"We're not doing much for preschool since we're unschooling for now."
"I hardly did anything with him till he was 7. We unschool during the younger years."
I know what these people mean. They mean they didn't do any formal curriculum, and they didn't structure their child's day around "preschool learning activities."
But they usually go on to say that they read books, played games, played outside, let their kid help with things around the house, went for walks, talked about the world around them...
In other words, they WERE doing things with their child. To say "we hardly did anything because we unschool" implies that unschooling isn't doing anything. I remember saying something similar with E was 2 or 3. I was trying to explain my excitement about what I was reading about unschooling and I said I was looking forward to "sitting back and watching her learn."
Sometimes it happens that way. Sometimes I can just sit and watch while my kids play a game or discover something new and see that they are learning. But "hardly doing anything" or "sitting back and watching," doesn't convey the importance of parents being involved and active. I love this graph about how much time you should spend with your kids.
It seems like people don't know how to do something with kids unless they are doing something that looks like school. Or they don't *count* the MANY things they are doing as "doing something" because it doesn't look like school.
Spend time with your "preschool" age child. Read books, play games, watch movies, look up cool stuff, go for walks, cook and sing and dance together, go fun places, eat fun food, dig in the dirt, pay attention to what they are interested in and do more of it. Then if you're still doing that when they are 5 or 6 or 7 and they still aren't in school or school-at-home, call it unschooling.
Or call it unschooling now! I did, since I intended to continue doing those same things and not send my child to school and not start school at home, and I was using ideas and philosophies from parents unschooling with older kids and seeing how well they work.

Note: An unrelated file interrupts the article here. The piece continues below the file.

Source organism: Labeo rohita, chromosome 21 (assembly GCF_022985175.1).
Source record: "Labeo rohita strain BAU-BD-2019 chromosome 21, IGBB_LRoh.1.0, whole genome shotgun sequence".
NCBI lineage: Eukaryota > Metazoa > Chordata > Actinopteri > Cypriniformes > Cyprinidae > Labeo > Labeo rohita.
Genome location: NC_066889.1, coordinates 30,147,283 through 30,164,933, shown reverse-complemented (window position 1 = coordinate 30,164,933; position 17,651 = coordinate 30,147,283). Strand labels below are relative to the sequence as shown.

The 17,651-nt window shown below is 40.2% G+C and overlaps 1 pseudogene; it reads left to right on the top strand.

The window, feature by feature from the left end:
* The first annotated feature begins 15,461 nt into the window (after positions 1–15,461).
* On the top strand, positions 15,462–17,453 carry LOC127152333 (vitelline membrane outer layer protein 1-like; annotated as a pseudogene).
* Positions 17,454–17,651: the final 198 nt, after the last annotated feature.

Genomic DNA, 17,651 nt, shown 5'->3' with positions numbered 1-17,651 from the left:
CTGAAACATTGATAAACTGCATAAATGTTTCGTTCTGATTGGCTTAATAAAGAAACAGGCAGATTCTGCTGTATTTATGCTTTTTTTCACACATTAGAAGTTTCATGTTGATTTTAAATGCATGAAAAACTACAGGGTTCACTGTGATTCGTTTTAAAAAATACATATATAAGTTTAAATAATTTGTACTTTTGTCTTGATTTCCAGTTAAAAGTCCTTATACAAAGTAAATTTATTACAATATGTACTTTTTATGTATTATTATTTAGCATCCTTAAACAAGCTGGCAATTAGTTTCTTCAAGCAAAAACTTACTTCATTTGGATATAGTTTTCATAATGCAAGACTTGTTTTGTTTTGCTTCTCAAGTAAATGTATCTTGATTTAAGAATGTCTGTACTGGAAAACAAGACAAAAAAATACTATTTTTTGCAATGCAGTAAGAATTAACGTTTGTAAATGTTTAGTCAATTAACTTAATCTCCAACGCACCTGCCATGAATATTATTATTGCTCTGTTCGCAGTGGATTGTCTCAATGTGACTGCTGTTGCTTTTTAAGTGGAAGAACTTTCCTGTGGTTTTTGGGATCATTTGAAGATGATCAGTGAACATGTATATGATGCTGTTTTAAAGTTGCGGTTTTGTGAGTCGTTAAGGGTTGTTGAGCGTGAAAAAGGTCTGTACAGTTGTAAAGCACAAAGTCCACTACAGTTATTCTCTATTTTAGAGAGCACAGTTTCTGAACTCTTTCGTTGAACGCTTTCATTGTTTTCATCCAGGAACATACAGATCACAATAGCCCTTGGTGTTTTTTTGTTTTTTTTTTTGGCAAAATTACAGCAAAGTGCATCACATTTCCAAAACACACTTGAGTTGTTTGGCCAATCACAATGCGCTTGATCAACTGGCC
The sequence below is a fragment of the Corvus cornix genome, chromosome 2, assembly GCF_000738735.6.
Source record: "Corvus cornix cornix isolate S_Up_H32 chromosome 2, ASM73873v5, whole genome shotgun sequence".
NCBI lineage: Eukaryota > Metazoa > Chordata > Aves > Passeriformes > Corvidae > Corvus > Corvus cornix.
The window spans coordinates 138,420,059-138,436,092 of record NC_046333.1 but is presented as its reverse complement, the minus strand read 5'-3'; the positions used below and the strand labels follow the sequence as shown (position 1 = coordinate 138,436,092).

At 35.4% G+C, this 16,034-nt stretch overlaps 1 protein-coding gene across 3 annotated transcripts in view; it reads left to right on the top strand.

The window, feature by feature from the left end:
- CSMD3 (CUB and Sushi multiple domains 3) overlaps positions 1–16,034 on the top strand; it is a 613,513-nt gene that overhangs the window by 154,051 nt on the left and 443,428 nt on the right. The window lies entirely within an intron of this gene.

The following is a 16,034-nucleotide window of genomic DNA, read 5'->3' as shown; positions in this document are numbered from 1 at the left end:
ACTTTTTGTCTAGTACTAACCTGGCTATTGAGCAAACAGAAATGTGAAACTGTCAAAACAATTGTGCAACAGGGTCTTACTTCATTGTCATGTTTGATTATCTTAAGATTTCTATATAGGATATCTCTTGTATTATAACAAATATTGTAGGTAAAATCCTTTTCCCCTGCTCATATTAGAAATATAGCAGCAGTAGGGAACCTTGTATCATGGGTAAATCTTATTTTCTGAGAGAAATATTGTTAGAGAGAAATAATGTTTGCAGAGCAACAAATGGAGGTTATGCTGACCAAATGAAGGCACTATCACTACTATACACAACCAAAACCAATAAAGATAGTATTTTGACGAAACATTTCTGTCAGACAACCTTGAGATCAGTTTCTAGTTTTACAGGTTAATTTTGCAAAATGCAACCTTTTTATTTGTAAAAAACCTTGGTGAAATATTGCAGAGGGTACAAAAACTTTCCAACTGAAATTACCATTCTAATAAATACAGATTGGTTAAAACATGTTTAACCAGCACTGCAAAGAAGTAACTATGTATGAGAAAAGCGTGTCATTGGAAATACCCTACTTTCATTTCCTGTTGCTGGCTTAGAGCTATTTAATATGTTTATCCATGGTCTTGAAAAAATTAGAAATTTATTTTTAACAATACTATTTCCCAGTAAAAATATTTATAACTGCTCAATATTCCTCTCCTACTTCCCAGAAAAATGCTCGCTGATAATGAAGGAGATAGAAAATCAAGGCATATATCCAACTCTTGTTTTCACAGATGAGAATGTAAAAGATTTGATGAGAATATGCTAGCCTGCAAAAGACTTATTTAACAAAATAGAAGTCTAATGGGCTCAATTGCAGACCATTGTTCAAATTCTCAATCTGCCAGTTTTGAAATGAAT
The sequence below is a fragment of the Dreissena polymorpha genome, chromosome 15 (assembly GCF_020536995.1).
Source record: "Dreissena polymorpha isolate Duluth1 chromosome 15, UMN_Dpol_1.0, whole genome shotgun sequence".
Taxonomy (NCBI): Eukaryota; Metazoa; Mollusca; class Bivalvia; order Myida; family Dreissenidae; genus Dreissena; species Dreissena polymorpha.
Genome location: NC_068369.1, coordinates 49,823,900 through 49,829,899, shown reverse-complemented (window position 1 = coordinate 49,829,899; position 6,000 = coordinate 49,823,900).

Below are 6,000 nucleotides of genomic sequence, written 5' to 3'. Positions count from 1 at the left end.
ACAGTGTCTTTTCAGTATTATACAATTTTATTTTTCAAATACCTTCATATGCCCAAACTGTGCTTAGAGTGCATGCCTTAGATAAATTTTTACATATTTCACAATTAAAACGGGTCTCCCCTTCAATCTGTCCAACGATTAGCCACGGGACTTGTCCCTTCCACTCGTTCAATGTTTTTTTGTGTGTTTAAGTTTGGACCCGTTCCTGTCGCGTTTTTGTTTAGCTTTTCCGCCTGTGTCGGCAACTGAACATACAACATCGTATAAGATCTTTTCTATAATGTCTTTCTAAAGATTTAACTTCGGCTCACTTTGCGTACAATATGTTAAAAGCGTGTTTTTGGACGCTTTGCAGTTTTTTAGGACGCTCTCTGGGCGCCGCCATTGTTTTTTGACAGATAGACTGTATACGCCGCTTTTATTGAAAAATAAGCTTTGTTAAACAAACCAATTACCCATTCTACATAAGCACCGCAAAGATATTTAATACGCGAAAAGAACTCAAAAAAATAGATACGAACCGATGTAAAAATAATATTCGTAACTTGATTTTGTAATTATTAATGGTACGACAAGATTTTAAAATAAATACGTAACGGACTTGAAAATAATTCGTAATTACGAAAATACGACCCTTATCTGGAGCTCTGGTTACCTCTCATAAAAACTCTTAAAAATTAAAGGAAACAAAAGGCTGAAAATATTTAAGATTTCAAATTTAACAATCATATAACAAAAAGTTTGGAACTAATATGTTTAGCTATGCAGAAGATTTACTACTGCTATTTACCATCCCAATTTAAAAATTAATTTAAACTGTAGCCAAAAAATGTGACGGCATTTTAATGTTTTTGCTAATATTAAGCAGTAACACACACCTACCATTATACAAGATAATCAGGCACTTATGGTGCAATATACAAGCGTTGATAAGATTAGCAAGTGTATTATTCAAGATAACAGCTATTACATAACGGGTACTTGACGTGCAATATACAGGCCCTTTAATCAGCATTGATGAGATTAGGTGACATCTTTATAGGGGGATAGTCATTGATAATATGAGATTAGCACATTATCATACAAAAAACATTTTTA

Just please don't tell the world that unschooling is "hardly doing anything."
UPDATE: Today I was told that I was actually schooling, not unschooling my kids, because I said we were going to go home and look up more info about the plants we found at the lake. These moms were under the impression unschooling was "doing nothing and hoping the kids learn." While I do wish that people would at least read a little John Holt (the guy who coined the term unschooling) before they decide they know what unschooling is, I do understand that with a quick internet search they could come to that conclusion since there are so many people out there claiming to be unschooling, and doing nothing or saying they are doing nothing because they haven't deschooled enough to know they are doing something.
"What makes people smart, curious, alert, observant, competent, confident, resourceful, persistent - in the broadest and best sense, intelligent- is not having access to more and more learning places, resources, and specialists, but being able in their lives to do a wide variety of interesting things that matter, things that challenge their ingenuity, skill, and judgement, and that make an obvious difference in their lives and the lives of people around them."